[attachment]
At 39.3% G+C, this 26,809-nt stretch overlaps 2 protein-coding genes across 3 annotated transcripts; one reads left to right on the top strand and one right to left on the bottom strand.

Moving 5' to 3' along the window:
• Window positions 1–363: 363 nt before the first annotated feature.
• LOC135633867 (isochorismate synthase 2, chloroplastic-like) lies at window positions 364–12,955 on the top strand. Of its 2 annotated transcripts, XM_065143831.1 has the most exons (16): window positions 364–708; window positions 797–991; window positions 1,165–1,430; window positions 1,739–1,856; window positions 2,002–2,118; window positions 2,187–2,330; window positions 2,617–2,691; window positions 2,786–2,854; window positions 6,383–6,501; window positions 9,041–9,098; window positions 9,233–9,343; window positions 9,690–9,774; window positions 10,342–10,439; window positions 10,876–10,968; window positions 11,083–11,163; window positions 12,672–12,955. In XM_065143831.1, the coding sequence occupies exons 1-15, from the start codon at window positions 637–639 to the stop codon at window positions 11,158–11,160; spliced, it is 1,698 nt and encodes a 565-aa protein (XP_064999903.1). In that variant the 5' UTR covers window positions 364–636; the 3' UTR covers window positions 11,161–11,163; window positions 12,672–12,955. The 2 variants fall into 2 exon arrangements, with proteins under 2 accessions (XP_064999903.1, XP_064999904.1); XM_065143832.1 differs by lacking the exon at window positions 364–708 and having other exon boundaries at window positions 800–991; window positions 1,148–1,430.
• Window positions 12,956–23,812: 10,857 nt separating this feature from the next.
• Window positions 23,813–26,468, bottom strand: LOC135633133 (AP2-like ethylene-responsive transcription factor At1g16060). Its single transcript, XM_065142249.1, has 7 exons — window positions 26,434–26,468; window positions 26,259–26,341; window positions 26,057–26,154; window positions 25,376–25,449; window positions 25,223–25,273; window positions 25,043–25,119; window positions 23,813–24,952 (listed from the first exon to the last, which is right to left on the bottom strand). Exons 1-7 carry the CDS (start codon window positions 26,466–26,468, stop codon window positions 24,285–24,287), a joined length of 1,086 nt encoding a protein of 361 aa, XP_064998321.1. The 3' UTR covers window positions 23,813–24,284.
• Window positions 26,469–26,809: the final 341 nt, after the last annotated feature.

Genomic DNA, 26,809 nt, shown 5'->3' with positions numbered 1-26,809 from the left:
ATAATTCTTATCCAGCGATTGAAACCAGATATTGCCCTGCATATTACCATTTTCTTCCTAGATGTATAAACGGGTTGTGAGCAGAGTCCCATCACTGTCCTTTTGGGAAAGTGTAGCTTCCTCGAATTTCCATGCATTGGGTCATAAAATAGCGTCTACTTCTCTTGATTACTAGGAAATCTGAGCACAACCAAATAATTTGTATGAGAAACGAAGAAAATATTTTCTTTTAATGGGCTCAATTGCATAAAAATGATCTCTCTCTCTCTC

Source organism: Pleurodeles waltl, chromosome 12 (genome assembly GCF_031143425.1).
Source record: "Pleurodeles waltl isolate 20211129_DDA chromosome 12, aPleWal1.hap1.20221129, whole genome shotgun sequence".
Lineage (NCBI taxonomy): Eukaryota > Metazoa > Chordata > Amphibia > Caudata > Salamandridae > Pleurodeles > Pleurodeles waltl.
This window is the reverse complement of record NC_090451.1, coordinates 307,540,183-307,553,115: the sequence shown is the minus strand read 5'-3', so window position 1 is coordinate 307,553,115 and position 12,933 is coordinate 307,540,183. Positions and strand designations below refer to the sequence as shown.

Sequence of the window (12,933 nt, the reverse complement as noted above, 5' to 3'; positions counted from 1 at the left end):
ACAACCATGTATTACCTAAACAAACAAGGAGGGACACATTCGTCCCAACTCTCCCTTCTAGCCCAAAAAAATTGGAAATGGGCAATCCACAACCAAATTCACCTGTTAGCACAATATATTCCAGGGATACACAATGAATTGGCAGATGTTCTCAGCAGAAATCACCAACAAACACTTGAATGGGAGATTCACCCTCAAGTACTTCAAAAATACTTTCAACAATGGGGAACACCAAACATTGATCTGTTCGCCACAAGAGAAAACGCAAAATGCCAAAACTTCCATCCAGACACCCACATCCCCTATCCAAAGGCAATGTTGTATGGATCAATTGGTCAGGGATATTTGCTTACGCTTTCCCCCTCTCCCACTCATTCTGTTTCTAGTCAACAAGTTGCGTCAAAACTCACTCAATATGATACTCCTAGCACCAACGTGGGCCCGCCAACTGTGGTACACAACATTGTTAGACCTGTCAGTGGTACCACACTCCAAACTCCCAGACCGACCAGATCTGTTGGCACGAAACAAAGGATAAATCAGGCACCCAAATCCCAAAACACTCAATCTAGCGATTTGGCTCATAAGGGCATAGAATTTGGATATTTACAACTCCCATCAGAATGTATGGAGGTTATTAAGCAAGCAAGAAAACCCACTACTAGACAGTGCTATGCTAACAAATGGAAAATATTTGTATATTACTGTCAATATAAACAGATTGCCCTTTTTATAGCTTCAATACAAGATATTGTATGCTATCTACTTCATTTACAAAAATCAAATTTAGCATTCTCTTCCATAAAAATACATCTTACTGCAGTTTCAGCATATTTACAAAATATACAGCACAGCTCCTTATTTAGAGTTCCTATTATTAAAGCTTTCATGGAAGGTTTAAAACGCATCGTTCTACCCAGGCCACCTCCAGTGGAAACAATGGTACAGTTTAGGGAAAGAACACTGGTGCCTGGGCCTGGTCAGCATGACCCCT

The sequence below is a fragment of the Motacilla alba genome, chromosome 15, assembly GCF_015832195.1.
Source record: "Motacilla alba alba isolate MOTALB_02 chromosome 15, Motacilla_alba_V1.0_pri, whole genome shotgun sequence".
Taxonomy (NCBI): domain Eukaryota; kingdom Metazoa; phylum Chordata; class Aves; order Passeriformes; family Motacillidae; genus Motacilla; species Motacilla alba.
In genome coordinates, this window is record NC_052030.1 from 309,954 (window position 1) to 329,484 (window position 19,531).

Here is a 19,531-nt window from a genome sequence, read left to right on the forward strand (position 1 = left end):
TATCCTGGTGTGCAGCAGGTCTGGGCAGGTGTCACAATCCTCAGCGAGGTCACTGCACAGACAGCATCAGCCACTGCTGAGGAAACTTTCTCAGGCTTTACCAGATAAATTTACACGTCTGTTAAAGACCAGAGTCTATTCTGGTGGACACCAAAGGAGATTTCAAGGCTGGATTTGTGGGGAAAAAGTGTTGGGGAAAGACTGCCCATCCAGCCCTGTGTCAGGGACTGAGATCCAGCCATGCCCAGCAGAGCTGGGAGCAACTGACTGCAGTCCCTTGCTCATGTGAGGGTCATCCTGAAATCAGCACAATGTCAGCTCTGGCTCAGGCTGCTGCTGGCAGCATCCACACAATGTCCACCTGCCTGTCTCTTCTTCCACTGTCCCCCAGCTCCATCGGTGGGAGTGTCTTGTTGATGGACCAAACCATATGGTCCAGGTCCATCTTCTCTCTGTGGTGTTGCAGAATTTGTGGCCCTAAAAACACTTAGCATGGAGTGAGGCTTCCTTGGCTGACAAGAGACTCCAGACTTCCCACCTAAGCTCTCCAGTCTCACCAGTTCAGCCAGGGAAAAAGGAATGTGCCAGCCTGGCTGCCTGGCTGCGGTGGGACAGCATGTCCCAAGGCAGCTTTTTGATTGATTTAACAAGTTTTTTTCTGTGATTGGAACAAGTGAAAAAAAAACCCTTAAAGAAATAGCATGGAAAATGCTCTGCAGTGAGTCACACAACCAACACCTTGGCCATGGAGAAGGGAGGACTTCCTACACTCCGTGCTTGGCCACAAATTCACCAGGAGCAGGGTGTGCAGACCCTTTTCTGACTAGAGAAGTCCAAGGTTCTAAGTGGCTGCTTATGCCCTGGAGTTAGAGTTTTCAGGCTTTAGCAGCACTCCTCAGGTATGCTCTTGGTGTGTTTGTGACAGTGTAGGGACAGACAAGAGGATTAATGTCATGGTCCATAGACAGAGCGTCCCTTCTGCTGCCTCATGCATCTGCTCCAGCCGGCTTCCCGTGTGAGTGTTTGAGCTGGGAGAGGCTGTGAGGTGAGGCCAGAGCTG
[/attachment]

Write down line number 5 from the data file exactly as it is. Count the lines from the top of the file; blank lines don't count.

• Window positions 12,956–23,812: 10,857 nt separating this feature from the next.